Enid dresses a lot like one of my friends except that my friend doesn’t have the bondage gearlike clothes like fishnet stockings and leather boots. She even walks the same way! She also likes to draw pictures of people in her notebook.

I don’t know if my other friend is as similar to Rebecca though.

Yeah, that pretty much sums it up. Plus, since he got his hopes up about Enid and broke off his relationship with that realtor woman, she just HAD to ditch him. He’s a plain-faced loser, and that’s the law.

Of course, if I were a woman I’d be all over Steve Buscemi.

Did Rebecca belive that Enid thought he was a loser? She must have looked through the whole notebook if she knew where the page with the cut out personal was. Was she just telling him that to damage the relationship between her and Seymour.

Rebecca told Seymour that he was a “dork” because she was mad when he suggested Enid was with Josh. In the comic both Rebecca and Enid have a thing for Josh and there’s an on-going thing where they say, “YOU should go out with Josh”.

Plus, Rebecca probably blamed Seymour for her and Enid’s failing relationship.

Thank you. That settles it, I’m getting the graphic novel.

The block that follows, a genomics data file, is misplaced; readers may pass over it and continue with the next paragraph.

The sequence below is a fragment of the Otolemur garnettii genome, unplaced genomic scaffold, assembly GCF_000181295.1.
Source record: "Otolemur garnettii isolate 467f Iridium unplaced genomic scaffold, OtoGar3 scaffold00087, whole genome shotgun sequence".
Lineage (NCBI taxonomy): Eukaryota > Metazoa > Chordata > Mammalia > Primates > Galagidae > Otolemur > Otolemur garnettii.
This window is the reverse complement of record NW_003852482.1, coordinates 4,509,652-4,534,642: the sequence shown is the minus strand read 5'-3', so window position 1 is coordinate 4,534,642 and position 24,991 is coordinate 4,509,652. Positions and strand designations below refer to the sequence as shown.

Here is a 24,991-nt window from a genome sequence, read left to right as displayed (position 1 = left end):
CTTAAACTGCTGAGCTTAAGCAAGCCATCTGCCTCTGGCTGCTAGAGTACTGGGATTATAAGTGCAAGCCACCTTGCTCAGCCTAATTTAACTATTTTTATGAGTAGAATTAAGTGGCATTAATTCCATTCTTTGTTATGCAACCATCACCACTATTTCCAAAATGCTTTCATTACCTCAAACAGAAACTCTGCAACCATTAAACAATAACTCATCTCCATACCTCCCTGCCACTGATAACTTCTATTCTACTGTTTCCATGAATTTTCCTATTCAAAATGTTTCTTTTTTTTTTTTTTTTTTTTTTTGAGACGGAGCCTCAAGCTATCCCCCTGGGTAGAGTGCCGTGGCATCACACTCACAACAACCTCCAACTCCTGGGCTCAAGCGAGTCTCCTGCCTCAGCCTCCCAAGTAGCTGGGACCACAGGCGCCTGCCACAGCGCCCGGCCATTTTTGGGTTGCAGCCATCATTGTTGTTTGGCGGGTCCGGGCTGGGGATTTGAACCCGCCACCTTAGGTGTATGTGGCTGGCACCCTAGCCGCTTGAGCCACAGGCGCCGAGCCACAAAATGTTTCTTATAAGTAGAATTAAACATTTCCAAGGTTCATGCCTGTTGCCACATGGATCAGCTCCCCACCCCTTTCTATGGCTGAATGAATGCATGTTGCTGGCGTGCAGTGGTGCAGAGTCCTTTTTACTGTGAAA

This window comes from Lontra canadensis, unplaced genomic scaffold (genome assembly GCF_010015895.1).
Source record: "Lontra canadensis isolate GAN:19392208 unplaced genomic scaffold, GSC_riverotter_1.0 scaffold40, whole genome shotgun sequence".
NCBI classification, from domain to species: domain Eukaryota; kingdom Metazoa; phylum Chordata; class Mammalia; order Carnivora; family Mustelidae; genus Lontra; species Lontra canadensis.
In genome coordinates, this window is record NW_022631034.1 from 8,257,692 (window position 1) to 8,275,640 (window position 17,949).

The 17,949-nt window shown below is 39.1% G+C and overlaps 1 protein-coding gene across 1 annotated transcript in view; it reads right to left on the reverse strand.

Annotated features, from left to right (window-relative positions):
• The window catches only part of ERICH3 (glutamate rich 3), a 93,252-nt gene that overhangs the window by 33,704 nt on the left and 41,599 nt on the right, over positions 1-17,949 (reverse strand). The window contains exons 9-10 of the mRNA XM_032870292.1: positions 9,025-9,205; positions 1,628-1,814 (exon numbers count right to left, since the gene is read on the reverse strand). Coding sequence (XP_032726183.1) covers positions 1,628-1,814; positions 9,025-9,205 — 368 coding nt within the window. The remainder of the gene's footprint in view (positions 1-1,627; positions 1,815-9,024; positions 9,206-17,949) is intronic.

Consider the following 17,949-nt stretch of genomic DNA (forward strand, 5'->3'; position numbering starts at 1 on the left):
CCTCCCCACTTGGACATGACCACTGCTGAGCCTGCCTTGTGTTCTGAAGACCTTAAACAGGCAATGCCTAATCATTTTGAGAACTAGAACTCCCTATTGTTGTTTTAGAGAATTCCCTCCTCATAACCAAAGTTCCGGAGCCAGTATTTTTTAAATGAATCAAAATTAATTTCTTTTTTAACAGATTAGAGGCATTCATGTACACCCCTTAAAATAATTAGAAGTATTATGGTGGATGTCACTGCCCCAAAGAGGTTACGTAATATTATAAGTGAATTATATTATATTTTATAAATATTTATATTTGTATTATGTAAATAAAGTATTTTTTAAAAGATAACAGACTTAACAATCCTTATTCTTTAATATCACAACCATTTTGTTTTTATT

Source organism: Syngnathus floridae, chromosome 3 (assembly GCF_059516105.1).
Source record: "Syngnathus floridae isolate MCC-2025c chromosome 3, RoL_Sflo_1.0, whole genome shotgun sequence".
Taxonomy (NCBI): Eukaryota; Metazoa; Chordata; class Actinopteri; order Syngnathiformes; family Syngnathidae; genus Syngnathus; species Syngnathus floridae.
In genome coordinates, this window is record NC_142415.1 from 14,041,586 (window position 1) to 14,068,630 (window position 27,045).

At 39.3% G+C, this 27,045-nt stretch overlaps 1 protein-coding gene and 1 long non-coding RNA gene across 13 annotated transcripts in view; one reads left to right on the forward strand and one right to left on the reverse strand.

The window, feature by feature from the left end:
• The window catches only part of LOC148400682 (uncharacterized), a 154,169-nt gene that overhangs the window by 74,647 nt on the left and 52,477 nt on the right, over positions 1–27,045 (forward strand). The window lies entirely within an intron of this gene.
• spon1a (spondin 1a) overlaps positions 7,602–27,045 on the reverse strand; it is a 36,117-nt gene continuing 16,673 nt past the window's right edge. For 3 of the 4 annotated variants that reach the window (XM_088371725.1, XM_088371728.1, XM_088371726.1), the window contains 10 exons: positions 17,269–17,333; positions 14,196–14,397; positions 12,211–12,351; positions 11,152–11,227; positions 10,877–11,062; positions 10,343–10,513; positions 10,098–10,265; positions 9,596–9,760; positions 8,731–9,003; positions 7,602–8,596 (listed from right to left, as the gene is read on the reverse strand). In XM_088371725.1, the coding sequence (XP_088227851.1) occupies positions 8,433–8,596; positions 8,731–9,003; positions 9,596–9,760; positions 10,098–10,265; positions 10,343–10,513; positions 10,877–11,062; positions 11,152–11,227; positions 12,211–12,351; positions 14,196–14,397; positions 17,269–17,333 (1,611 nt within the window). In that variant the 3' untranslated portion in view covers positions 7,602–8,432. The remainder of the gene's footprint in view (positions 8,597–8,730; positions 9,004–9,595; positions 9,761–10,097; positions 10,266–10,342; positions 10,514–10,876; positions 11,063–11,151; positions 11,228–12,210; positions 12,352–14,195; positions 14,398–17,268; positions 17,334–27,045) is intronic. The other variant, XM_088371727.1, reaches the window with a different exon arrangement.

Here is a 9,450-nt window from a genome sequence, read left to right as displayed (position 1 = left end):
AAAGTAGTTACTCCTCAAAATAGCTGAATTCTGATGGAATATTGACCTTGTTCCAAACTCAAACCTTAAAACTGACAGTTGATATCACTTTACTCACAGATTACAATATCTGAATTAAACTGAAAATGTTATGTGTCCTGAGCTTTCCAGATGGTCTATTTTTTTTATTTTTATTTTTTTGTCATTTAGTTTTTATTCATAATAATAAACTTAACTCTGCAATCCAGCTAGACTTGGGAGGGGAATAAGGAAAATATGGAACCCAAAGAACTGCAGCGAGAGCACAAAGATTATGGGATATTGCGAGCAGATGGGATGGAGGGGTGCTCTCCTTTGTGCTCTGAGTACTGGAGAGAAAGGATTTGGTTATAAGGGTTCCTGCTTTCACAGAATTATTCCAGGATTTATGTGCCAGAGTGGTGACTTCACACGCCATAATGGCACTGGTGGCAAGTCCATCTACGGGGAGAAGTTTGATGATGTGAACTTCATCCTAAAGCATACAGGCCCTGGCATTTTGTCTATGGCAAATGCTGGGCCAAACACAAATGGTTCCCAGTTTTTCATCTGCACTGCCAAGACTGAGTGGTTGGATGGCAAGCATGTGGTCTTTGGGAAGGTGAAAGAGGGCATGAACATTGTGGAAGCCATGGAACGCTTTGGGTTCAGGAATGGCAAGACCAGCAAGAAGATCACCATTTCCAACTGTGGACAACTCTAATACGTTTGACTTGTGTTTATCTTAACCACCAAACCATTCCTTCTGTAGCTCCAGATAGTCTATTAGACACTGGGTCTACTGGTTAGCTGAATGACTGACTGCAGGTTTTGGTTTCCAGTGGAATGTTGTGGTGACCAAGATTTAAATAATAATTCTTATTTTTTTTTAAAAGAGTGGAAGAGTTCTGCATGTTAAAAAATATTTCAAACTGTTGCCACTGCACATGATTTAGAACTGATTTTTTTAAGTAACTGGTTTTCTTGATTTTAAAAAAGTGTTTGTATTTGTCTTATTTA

Daniel Clowes’ Art School Confidential is currently being adapted to film. Same director as Ghost World - Terry Zwigoff - and starring Max Minghella, John Malkovich, Anjelica Huston, Sophia Myles and, of course, Steve Buscemi.

Back to Ghost World. I loved the film but it depressed me so, because Enid is the type of person I’d love to be friends with. Unfortunately, I live a solitary life in the middle of a thousand acres of forest, with no other fully-human beings for companionship.


I’ve got mixed feelings about this. The best gags from the ASC comic already appeared in Ghost World. But. it’s such a rich subject…

Sounds like it’ll be cool. Between GW and Reservoir Dogs, Steve Buscemi is becoming one of my favorite actors.
Plus I loved the art class scenes in GW.

I made my parents watch the movie and I don’t think they understood it. My mom disliked Enid and thought she was selfish. I told her that Enid grows throughout the movie, but my mom didn’t seem to notice much.